Listen To Article

My favorite line in the Belhar Confession tells us that the church’s job is “to know and bear one another’s burdens.”

I think about this all the time. Not the bearing part — the knowing.

I remember reading a post on Glennon Melton’s Momastery blog a long time ago, a post about sitting on a park bench with someone she barely knew and suddenly deciding to divulge that she was a recovering addict, probably had postpartum depression, and wasn’t sure her marriage would last. And the woman beside her, after a long blank stare, opened her mouth and told her own truth, which desperately needed telling if it ever was to heal. They saved each other on that park bench that day.

That’s church.

I remember hearing a brave young woman speak in front of a sanctuary full of college students about an addiction to pornography. She called it “the gift of going first.” The relief among those students, so locked into their own shame, was palpable. They, too, could their truth, and be set free.

Church.

Ours is a culture that hides weakness. I don’t think I’m the only one who hunkers down when the going gets tough, who draws inward. And maybe worse, ours is a culture that projects strength, happiness, even when things are at their worst. Maybe we’re just so used to the idea that anything can sell if it’s marketed right — we’re trying to sell ourselves on our own lives. Sometimes I wonder if us church folks are the worst perpetrators of this ruse, if we’ve led ourselves to believe that the projection of joy is the same thing as the experience of it, or at least that we can fake it til we make it.

It was the Apostle Paul who told us that, to fulfill the law of Christ, we must bear one another’s burdens. But it was the writers of the Belhar who rightly added the word that, I believe, makes all the difference “for such a time as this.”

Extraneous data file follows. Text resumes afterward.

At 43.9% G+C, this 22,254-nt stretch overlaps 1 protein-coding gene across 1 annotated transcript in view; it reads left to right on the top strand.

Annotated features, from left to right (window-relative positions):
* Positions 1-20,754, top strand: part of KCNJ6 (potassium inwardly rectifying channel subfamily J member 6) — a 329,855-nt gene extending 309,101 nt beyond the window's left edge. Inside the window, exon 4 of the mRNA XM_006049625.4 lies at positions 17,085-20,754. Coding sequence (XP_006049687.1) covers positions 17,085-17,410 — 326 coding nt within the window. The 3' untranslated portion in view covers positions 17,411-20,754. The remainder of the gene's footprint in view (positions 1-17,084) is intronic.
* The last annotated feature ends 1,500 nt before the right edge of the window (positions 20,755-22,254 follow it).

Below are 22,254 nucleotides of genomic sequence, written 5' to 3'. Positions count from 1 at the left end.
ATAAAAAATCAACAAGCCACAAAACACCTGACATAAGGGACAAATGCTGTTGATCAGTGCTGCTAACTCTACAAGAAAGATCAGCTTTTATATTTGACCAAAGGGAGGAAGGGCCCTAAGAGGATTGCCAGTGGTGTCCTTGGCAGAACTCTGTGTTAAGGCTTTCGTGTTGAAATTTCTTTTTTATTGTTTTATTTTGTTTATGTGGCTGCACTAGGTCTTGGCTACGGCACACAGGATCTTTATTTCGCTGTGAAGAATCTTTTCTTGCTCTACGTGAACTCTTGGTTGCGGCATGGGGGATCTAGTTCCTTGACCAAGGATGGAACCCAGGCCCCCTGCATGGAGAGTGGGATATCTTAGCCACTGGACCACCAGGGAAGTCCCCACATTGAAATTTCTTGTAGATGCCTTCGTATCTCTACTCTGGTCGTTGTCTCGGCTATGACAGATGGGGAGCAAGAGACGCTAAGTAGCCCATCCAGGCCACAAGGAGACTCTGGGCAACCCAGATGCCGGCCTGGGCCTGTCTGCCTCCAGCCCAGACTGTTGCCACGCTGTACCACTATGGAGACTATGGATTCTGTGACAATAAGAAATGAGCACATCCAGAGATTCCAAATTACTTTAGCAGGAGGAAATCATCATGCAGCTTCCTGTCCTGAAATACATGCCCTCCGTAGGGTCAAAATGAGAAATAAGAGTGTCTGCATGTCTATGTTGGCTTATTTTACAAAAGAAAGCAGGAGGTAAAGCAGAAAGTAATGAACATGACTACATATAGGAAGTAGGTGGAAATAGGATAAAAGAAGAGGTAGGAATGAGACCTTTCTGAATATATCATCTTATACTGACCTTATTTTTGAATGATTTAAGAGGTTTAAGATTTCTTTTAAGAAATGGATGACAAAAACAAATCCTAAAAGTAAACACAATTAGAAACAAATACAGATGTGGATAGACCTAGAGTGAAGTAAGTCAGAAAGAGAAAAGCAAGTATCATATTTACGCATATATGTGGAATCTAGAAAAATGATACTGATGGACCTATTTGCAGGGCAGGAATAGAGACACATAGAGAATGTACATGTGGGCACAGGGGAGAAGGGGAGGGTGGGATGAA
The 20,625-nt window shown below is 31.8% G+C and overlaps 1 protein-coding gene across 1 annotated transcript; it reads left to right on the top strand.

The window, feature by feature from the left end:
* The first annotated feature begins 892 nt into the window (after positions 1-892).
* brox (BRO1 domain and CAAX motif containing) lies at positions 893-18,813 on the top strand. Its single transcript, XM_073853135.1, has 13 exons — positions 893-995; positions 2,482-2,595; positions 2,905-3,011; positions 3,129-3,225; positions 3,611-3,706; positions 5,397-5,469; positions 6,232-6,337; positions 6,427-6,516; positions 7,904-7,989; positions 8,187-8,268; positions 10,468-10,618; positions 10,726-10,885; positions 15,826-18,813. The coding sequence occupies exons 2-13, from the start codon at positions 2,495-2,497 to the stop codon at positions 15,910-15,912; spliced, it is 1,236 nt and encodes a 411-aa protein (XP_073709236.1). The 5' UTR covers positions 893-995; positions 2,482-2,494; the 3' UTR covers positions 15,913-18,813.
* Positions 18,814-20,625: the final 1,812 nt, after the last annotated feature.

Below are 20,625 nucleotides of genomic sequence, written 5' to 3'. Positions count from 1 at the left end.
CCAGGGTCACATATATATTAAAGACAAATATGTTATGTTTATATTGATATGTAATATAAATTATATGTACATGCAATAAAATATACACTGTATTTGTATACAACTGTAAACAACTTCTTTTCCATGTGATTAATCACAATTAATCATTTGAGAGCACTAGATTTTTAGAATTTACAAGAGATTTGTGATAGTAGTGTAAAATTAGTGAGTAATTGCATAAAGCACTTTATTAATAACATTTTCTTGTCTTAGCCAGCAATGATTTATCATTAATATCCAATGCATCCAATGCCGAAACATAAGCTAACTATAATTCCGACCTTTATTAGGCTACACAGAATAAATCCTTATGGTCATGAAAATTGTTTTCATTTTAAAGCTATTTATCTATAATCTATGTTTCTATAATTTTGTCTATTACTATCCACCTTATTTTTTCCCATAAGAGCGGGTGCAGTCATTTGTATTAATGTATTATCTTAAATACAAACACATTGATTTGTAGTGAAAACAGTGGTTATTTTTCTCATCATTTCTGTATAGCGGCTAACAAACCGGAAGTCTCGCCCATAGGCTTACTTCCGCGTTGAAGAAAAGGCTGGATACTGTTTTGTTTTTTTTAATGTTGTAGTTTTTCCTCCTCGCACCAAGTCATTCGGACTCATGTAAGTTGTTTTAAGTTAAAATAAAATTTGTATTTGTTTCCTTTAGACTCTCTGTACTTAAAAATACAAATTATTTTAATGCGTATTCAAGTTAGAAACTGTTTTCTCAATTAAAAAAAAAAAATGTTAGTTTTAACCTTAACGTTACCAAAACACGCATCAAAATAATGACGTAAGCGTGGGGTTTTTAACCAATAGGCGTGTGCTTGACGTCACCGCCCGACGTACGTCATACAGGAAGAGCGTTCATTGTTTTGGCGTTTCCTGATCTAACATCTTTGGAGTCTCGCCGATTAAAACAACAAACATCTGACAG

In order for a burden to be borne, it must first be known.

 

 

Photo by Annie Spratt on Unsplash

Kate Kooyman

Kate is a minister of the Reformed Church in America who serves in the Christian Reformed Church Office of Social Justice in Grand Rapids, Michigan.

6 Comments

  • Daniel J Meeter says:

    So simple, and so necessary. So much the gospel.

  • Kathy Sneller Davelaar says:

    Thank you Kate. Eloquent truth.

  • Grace Shearer says:

    Thanks, Kate. It is difficult to open up. Thanks for the encouragement.

  • Marjorie VanderWagen says:

    Everything you say is true. As an ordained minister, I felt compelled to hide my grief when my husband of 50 years died. After all, I was a pastor, I should show strength and faith in God. I should be a solid encouraging example of how God carries you through tragedy.
    But I am a human in need of consolation from other humans. If they don’t know or guess my state, how can they comfort?
    Non-church support groups were my answer.

  • Tom Eggebeen says:

    Yes, yes, maybe and “be very careful” … sharing our sorrows, our needs, our fears and foibles, our sin, if you will, with one another can be fruitful, for everyone. But care and reason are needed … you mention the young college girl before a full sanctuary … in some instances, the repercussions of this public utterance have been seriously damaging to the one who shared. I am reminded of the “public confession” required in some traditions, especially with regard to out-of-wedlock pregnancy … which is mostly about shame and control … allowing the community to feel smug, and the “confessed sinner” perhaps a later target of whispered rumors or outright rejection. Sometimes, I’m reminded of the “testimony” time in some traditions, where the “confession” is more about ego than truth, and more about lifting up the “victorious self.” Anyway, the park bench moment is, perhaps, a god-given moment, a surprise, a listening ear without too much hoopla. I appreciate your thoughts on the matter, the stuff of community, and what it takes to build us all up, but not everyone in the community can, as Jack Nicolson said, “handle the truth.”

  • David Stravers says:

    Thanks Kate, and Amen! If we do not know what to pray, we cannot know when prayers are answered, and God cannot be honored. Jesus demanded public acknowledgement of healing from the woman with the issue of blood. It seems to me that Dutch-Americans have a more difficult time with this, and prefer to keep silent regarding their needs, even when those needs are not embarrassing. Why is this?

Leave a Reply